In line water shut off valve

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Either compare it to photos of valves, or take a digital pic, and post with a free hosting site. Send the URL here. http://www.archtoolbox.com/materials-systems/plumbing/105-plumbingvalvetypes.html Some pictures. I could not find a web site more useful than this. Sorry.
Christopher A. Young Learn more about Jesus www.lds.org .
On 12/17/2012 05:59 PM, Stormin Mormon wrote:

And how do I determine that?
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It sounds like you're going to replace the valve. In which case, it doesn't matter what kind it is. The issue is what you want to use to replace it. For an outside water shutoff I'd use a ball valve with drain. Drain for anywhere freezing is an issue, unless the outside spigot is a frost proof sillcock. Another choice is to get rid of the valve and go with a frost proof sillcock, in which case you don't need to shut it off for winter. The advantage to a shutoff inside plus the outside valve, even if it's frost proof, is that you can turn the water off inside so no one can turn it on outside when the house is unoccupied, etc. But you could also turn off the water to the whole house if you're away for an extended period. that's what I do.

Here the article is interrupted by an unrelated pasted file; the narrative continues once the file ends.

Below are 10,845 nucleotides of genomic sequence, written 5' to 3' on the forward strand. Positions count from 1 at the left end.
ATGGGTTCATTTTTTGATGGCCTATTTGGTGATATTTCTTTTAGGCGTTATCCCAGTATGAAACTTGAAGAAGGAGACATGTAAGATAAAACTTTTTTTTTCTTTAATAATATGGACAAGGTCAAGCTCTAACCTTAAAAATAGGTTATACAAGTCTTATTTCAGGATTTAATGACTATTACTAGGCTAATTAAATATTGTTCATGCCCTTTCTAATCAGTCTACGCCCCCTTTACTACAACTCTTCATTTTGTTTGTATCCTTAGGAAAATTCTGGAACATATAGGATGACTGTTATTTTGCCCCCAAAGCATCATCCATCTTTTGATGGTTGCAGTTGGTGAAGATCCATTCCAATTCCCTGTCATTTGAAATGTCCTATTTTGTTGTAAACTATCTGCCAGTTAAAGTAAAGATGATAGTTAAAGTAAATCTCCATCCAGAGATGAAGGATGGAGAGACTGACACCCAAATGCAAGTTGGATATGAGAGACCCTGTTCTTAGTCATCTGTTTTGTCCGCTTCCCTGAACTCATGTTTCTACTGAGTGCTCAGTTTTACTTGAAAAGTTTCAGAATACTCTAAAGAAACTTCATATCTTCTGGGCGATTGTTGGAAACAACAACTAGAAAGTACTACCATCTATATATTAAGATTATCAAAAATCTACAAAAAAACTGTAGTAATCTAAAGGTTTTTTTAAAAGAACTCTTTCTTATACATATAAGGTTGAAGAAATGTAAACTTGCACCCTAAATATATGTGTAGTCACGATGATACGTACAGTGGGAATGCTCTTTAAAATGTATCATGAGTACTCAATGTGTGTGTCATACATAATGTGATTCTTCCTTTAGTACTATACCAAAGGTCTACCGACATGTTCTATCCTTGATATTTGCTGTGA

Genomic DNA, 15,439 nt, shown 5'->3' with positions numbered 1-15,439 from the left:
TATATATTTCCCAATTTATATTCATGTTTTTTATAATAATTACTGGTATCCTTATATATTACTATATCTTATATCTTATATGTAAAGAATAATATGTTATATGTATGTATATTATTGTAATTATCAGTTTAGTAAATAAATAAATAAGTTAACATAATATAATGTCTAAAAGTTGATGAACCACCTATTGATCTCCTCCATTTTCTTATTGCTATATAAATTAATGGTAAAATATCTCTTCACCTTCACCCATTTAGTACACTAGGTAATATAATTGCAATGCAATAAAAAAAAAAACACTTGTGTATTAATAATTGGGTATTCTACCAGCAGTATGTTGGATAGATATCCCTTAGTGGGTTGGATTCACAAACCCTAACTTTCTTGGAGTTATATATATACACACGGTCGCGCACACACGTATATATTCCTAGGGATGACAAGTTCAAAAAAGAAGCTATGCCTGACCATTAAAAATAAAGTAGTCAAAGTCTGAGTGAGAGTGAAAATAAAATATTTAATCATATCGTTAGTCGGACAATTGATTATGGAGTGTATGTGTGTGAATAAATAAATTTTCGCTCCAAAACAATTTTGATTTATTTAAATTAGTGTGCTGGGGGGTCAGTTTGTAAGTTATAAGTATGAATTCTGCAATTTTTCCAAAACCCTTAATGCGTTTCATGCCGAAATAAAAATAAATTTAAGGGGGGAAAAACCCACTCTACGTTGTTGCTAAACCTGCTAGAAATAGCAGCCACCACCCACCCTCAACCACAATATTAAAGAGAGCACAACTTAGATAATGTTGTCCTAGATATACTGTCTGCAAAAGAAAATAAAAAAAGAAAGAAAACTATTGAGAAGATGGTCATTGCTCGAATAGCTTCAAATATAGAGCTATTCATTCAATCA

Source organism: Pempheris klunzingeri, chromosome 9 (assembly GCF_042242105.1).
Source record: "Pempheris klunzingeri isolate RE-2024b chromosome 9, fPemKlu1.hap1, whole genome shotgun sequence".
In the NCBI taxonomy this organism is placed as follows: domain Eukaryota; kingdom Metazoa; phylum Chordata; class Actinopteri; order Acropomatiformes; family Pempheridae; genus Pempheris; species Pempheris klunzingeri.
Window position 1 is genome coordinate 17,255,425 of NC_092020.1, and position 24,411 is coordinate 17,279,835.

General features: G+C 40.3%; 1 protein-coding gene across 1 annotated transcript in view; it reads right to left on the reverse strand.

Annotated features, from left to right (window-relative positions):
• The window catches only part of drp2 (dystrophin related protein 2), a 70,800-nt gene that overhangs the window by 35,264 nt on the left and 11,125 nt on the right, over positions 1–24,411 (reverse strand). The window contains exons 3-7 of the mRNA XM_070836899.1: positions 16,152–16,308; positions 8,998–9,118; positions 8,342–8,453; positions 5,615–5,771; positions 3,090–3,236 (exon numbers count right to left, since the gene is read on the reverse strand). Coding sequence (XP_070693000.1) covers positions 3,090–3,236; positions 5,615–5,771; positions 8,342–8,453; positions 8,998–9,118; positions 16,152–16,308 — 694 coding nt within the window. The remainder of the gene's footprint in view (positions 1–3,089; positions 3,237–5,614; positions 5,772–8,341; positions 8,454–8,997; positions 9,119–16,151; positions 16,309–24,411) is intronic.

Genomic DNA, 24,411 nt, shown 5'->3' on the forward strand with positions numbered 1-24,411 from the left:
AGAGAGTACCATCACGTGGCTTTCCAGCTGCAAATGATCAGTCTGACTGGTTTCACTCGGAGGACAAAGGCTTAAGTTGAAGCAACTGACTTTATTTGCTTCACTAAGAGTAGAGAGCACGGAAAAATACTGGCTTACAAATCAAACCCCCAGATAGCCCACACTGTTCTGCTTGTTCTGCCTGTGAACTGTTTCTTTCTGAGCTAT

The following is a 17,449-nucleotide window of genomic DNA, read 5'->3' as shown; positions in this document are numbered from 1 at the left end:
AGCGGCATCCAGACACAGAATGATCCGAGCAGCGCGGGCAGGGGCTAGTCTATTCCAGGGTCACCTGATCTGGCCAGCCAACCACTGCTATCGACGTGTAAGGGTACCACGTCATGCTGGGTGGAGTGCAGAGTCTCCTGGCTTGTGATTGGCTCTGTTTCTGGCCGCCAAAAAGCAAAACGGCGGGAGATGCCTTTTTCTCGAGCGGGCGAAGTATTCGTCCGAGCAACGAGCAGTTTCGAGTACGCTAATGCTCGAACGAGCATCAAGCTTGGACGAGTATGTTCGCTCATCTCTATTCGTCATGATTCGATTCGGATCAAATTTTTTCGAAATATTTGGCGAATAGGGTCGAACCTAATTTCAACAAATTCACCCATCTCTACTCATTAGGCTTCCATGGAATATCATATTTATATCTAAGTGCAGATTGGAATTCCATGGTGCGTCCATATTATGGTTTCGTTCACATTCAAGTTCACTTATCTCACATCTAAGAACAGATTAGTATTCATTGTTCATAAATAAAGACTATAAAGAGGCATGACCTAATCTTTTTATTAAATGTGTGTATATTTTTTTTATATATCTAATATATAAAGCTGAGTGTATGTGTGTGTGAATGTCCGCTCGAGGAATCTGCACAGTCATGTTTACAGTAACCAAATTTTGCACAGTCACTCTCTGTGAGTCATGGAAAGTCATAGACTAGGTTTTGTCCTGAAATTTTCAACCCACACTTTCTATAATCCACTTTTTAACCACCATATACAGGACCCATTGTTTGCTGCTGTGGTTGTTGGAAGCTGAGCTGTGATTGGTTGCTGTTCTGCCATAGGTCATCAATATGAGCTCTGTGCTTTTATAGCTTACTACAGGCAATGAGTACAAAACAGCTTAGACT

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'Jim[_46_ Wrote: > In line shut off valve in basement does not fully stop water to > outside spigot.
No, if this valve shuts the water off ONLY to the outside spigot, then it SHOULD be a valve with a drain on the downstream side, like this:
[image:
http://www.abacusinspection.com/images/valveWithDrain.jpg ]
The drain is the little knurled knob on the bottom of the valve that you can turn with your fingers, and it's purpose is to allow you to drain the water out of the pipe between the valve and the outside spigot IF the inside valve is leaking. Otherwise, water will flood that pipe, freeze and expand, and possibly cause that pipe to burst.
If the leaking valve only shuts off water to the outdoor spigot, your best bet is to open the drain and allow the leaking water to leak into a pail on the floor, thereby protecting the downstream supply piping.
Replace the valve with a ball valve in the spring, and if it wuz me, I'd get a ball valve with a drain on it too.
[image:
http://www.lexballvalve.com/laixin009/products/small/201102/Brass_Ball_Valve_With_Drain_368_0_1297597262.jpg ]
Always install valves with drains on them so that the drain is on the bottom. And, of course, the drain should always be on the downstream side of the valve.
--
nestork


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